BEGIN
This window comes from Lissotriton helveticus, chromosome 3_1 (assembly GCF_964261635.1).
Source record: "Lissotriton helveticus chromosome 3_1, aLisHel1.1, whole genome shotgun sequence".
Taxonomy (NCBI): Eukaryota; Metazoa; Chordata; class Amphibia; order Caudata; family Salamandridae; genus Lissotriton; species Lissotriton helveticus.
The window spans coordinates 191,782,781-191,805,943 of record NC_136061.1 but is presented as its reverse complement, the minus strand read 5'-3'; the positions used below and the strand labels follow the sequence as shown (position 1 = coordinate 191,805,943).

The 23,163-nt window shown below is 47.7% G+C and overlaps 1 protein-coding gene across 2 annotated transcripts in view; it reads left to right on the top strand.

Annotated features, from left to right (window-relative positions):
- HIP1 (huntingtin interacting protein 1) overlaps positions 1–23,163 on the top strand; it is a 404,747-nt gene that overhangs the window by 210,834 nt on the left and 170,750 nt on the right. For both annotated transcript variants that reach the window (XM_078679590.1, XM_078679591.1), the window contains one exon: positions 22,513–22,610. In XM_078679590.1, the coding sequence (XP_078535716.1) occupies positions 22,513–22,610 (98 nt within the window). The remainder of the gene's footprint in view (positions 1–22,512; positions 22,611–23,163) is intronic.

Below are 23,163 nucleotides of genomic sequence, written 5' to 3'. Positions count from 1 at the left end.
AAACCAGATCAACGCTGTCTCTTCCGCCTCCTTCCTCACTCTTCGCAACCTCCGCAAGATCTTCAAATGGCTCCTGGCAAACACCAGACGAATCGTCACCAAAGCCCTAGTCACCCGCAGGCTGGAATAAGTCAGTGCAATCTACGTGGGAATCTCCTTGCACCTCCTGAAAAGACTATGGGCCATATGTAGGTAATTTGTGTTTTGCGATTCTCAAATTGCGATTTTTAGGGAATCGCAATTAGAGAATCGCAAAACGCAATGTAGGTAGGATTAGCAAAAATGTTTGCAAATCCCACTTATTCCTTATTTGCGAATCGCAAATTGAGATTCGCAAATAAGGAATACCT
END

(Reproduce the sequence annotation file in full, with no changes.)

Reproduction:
This window comes from Lissotriton helveticus, chromosome 3_1 (assembly GCF_964261635.1).
Source record: "Lissotriton helveticus chromosome 3_1, aLisHel1.1, whole genome shotgun sequence".
Taxonomy (NCBI): Eukaryota; Metazoa; Chordata; class Amphibia; order Caudata; family Salamandridae; genus Lissotriton; species Lissotriton helveticus.
The window spans coordinates 191,782,781-191,805,943 of record NC_136061.1 but is presented as its reverse complement, the minus strand read 5'-3'; the positions used below and the strand labels follow the sequence as shown (position 1 = coordinate 191,805,943).

The 23,163-nt window shown below is 47.7% G+C and overlaps 1 protein-coding gene across 2 annotated transcripts in view; it reads left to right on the top strand.

Annotated features, from left to right (window-relative positions):
- HIP1 (huntingtin interacting protein 1) overlaps positions 1–23,163 on the top strand; it is a 404,747-nt gene that overhangs the window by 210,834 nt on the left and 170,750 nt on the right. For both annotated transcript variants that reach the window (XM_078679590.1, XM_078679591.1), the window contains one exon: positions 22,513–22,610. In XM_078679590.1, the coding sequence (XP_078535716.1) occupies positions 22,513–22,610 (98 nt within the window). The remainder of the gene's footprint in view (positions 1–22,512; positions 22,611–23,163) is intronic.

Below are 23,163 nucleotides of genomic sequence, written 5' to 3'. Positions count from 1 at the left end.
AAACCAGATCAACGCTGTCTCTTCCGCCTCCTTCCTCACTCTTCGCAACCTCCGCAAGATCTTCAAATGGCTCCTGGCAAACACCAGACGAATCGTCACCAAAGCCCTAGTCACCCGCAGGCTGGAATAAGTCAGTGCAATCTACGTGGGAATCTCCTTGCACCTCCTGAAAAGACTATGGGCCATATGTAGGTAATTTGTGTTTTGCGATTCTCAAATTGCGATTTTTAGGGAATCGCAATTAGAGAATCGCAAAACGCAATGTAGGTAGGATTAGCAAAAATGTTTGCAAATCCCACTTATTCCTTATTTGCGAATCGCAAATTGAGATTCGCAAATAAGGAATACCT